New York Film Locations

 





New York City Monopoly

26 March 2014

The board game Monopoly has been around for years and there are now lots of different versions available which included cities across the globe. Recently, otsoNY managed to obtain one of the original versions for New York City, which includes many of the famous landmarks such as the Empire State Building, Trump Towers and Tiffany’s. The centre of the board shows the World Trade Center twin towers.

Monopoly is an American-originated board game originally published by Parker Brothers. Subtitled "The Fast-Dealing Property Trading Game", the game is named after the economic concept of monopoly, the domination of a market by a single entity. It is produced by the United States game and toy company Hasbro. Players move around the board buying or trading properties, developing their properties with houses and hotels, and collecting rent from their opponents, the ultimate goal being to drive them into bankruptcy. The Monopoly game board consists of forty spaces containing twenty-eight properties (twenty-two coloured streets, four railway stations and two utilities), three Chance spaces, three Community Chest spaces, a Luxury Tax space, an Income Tax space, and the four corner squares: GO, (In) Jail/Just Visiting, Free Parking, and Go to Jail.

The entire game is governed by the bank, and banks have often featured in New York based films, normally when they are being robbed. In the 2006, crime thriller Inside Man, Denzel Washington plays a New York City detective who goes up against the mastermind of Clive Owen and tries to solve the mystery behind a bank heist in Manhattan’s financial district. A disused bank at the corner of Exchange Place and Hanover Street was used for the film.


(Film: Fourteen Hours)

In 1995, Bruce Willis’ action-man character John McClane suffered yet another bad day, this time in New York City as a group of terrorists empty the Federal Reserve Bank of New York on Liberty Street, and in the 2004, action-comedy Taxi, supermodel turned bank-robber-actress Gisele Bündchen caused havoc as she raced her BMW through the streets of Manhattan, finally coming to an end outside the Metropolitan Life North Building which was posing as the Manhattan Bank on Madison Avenue between East 24th and 25th Streets.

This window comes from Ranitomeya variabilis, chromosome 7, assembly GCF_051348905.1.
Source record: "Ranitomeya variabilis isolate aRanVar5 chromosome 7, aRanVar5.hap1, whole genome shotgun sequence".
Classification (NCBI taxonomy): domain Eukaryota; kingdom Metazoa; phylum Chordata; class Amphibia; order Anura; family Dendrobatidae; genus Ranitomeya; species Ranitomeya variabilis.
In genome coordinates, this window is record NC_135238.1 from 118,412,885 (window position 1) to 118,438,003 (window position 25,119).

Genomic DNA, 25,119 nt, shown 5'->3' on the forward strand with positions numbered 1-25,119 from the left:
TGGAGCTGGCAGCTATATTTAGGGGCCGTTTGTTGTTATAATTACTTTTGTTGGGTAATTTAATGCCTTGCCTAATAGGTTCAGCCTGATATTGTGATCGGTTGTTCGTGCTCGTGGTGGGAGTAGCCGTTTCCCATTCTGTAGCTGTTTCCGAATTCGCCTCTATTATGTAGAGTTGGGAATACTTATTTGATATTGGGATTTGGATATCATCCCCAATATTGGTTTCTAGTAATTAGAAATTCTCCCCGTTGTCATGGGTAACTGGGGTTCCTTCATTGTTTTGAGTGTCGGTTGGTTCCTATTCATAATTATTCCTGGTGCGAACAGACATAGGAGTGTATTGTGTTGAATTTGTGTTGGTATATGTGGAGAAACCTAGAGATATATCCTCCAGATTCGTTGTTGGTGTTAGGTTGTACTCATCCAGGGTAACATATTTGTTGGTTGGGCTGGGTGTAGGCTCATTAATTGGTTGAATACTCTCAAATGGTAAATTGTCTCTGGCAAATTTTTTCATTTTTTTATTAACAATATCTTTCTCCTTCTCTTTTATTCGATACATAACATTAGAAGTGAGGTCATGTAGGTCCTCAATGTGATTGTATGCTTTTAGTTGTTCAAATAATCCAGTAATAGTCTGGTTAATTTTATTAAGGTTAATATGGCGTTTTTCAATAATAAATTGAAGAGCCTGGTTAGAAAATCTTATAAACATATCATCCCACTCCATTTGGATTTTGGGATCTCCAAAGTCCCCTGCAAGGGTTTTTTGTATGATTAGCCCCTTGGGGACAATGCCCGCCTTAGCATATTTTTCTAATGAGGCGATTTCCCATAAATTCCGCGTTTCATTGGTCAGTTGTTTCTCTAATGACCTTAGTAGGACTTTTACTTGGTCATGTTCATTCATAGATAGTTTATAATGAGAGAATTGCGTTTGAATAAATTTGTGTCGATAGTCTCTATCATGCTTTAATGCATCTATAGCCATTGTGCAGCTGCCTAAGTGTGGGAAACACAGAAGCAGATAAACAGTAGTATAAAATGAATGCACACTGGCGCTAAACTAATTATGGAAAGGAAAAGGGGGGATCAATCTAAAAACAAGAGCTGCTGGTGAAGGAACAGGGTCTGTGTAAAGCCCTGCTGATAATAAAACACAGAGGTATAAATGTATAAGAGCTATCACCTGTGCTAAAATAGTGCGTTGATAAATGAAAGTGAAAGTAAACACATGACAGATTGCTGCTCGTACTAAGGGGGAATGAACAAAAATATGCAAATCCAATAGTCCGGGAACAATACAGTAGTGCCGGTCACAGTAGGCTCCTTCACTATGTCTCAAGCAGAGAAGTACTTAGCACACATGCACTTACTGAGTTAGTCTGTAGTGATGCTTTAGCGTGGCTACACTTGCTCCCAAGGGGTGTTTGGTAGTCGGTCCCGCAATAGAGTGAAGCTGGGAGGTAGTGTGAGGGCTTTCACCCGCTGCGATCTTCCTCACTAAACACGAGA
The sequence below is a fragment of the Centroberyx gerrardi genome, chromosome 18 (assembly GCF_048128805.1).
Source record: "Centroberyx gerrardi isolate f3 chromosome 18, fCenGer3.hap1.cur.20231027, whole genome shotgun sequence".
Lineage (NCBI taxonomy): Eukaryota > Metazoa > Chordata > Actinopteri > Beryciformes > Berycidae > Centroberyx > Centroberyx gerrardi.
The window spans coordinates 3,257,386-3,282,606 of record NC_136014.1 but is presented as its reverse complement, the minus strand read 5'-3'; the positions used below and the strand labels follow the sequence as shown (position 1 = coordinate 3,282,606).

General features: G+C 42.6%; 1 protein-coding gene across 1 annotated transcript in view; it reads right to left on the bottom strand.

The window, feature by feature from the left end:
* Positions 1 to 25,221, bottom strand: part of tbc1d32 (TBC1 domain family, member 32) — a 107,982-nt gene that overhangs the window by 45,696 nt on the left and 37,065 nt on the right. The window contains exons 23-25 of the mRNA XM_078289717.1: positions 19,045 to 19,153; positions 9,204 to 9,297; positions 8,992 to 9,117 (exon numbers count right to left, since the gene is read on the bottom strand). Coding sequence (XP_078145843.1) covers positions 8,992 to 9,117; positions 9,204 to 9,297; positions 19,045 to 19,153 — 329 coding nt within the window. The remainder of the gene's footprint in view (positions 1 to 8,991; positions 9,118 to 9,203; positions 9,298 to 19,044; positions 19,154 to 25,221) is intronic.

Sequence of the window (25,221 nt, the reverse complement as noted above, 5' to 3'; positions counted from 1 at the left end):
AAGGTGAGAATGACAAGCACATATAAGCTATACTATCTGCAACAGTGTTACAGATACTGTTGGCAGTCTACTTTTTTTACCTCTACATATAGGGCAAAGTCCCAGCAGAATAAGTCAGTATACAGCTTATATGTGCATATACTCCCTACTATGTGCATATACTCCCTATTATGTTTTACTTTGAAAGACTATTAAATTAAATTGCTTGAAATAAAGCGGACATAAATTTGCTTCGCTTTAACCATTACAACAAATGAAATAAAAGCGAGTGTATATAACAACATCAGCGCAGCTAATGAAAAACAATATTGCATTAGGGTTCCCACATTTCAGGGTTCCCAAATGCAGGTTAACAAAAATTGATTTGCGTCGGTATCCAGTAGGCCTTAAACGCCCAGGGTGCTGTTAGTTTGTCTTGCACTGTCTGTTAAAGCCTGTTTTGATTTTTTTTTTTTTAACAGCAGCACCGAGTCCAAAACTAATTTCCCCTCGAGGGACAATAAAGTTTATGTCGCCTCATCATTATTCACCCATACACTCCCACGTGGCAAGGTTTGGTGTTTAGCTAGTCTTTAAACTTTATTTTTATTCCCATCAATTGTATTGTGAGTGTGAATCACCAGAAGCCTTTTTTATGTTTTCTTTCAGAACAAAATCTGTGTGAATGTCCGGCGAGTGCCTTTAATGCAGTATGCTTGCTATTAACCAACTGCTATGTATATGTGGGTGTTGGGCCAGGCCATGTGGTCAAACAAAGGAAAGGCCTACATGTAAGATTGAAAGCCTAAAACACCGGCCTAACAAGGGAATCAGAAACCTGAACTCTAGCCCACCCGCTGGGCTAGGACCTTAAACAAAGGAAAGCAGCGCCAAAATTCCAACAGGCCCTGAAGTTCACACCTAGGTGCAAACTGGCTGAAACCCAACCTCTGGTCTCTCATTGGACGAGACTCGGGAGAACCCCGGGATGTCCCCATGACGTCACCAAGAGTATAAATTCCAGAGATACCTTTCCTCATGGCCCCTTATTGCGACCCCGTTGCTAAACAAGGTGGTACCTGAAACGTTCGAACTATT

(Film: Taxi)

For the film, Fourteen Hours shot in 1951, the filmmakers used a real bank building in New York, The Guaranty Trust Co. The entire bank building was dressed with curtains, a new entrance canopy, metal nameplates, and marquee.


(Film: Quick Change)

Ghostbuster Bill Murray, who had convinced his colleague Egon Spengler, to re-mortgage his house at the Manhattan City Bank on 5th Avenue between East 41st and 42nd Streets, later in the 1990 film Quick Change, dressed as a clown holding an array of colourful balloons entered the bank at 90 Park Avenue and held the guard at gun point, whilst a robbery took place.


(Film: Dog Day Afternoon)

Perhaps the most famous of all bank robberies was the one that actually took place for real on August 22, 1972 at the Chase Manhattan Bank at 285 Prospect Park West in Brooklyn, and was later reenacted by a very young Al Pacino in 1975. Dog Day Afternoon showed the events of that hot summers afternoon when the First Savings Bank of Brooklyn was held up by Sonny and Sal, two down-and-out characters. Although the bank manager and female tellers agreed not to interfere with the robbery, Sonny quickly found out that there was actually nothing much to steal, as most of the cash had been already picked up for the day. After which, Sonny receives an unexpected telephone call from Police Captain Moretti, who tells him the place is surrounded by the city's entire police force. Having few options under the circumstances, Sonny nervously bargains with Moretti, demanding safe escort to the airport and a plane out of the country in return for the bank employees' safety. Exterior shots were filmed on location on Prospect Park West between 17th and 18th Street in Windsor Terrace of Brooklyn. The interior shots of the bank were filmed in a set created in a warehouse.



In recent years, the New York City version has been updated to include many more famous landmarks including the Flatiron Building, Brooklyn Bridge and Washington Square Arch. There is also a NYC Subway version available.





 


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